Affordable housing could be in development soon in the community of Marsktay-Warren thanks to a partnership between the municipality and Habitat for Humanity Ontario Gateway North.

The municipality passed a motion at its June 17 council meeting to collaborate with Habitat for Humanity and partners to develop a five-year strategy that will explore land opportunities to feature individual home ownership, affordable rental units, supportive housing for seniors and other options. 

A formal memorandum of understanding will be presented, discussed and ratified at a council meeting in September. 

Marsktay-Warren is located just east of Greater Sudbury and has a population of about 2,600.

Habitat director of community partnerships Michael Cullen said if all goes well, this project could be a prototype for future affordable housing projects in rural communities like Espanola, French River and Manitoulin Island.

“Rural Ontario needs affordable housing,” he said. “Let’s do it right so it’s duplicable.”

Cullen said he has spent the last several months building a team of experts, from construction, architecture, finance, economic development, all levels of government, not-for-profits from various sectors, and representatives from the many agencies and groups that could be the ultimate beneficiaries of Habitat for Humanity homes. 

Cullen has been actively engaged in discussions with special interest groups like newcomers, Indigenous, veterans, seniors and 2SLGBTQIA, among others.

The Sudbury architecture firm 3rdLine Studios and construction companies Soublière Constructors and MetaLigna Modular are on board. Cullen said there might even be an opportunity for a modular home manufacturing plant in the community.

Accessible and serviceable land is key to the project’s success and has been the main obstacle to date. However, Markstay-Warren Mayor Steve Olsen said his community is ready and willing to partner with Habitat and attract newcomers. Plus, the community has the land to make it happen. Although no land has been identified yet, a working committee has been established and they are meeting this coming week to start an action plan with timelines.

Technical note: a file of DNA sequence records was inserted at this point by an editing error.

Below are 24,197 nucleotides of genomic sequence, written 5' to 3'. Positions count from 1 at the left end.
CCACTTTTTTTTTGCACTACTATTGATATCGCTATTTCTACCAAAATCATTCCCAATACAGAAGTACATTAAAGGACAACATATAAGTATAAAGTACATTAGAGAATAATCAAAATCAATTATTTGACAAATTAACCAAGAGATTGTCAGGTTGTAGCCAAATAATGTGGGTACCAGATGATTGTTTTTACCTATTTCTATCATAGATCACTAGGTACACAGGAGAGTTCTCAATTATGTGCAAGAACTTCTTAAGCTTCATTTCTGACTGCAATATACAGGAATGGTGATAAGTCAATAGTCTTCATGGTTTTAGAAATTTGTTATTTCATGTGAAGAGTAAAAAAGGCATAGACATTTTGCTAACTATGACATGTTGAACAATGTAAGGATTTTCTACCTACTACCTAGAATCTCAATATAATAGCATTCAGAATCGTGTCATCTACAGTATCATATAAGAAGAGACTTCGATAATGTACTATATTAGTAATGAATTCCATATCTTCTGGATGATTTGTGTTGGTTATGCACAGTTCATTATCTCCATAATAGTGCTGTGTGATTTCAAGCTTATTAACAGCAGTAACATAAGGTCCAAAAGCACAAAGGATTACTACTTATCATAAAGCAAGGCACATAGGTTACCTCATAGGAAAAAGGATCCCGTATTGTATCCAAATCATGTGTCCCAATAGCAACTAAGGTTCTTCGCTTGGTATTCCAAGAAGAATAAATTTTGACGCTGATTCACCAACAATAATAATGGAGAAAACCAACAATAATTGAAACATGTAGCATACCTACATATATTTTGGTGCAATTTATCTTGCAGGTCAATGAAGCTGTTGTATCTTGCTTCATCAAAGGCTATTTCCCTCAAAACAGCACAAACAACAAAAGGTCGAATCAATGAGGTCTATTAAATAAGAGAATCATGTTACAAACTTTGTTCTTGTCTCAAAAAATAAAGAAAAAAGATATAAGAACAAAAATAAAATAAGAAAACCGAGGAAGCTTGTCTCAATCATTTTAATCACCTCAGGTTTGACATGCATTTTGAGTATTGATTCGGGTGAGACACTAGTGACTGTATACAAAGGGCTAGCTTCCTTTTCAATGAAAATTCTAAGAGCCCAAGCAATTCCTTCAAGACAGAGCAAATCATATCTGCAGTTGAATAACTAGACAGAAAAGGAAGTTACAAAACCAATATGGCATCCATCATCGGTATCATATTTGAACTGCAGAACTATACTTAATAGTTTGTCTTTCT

When asked about the project price tag, Olsen and Cullen said it is too early in the process. 

“It is difficult to say as we are at the beginning of the project,” said Olsen. “For the foreseeable future, staff time is the only cost to the municipality.”

However, he added, “This innovative partnership will provide much-needed options for our present and future generations. For instance, older adults will be able to remain in their home community longer via supportive housing units, young families will be able to afford their own home without a crippling debt load, and there will be employment opportunities for our young generations.”

Olsen said Markstay-Warren will not only attract new businesses and industry, but also new residents looking for affordable living in a “quiet, relaxed, safe, and welcoming environment”.

In a news release, Habitat for Humanity Ontario Gateway North CEO Kimberly Woodcock indicated that the organization was investigating “a model that builds as many homes as we can in as short a timeframe as possible. This will help us address the needs of marginalized groups while also being part of the solution to the affordable housing crisis overall.” 

The Local Journalism Initiative is made possible through funding from the federal government.

Twitter: @SudburyStar

By Laura Stradiotto, Local Journalism Initiative Reporter

Original Published on Jul 25, 2023 at 11:03

This item reprinted with permission from   The Sudbury Star    Sudbury, Ontario
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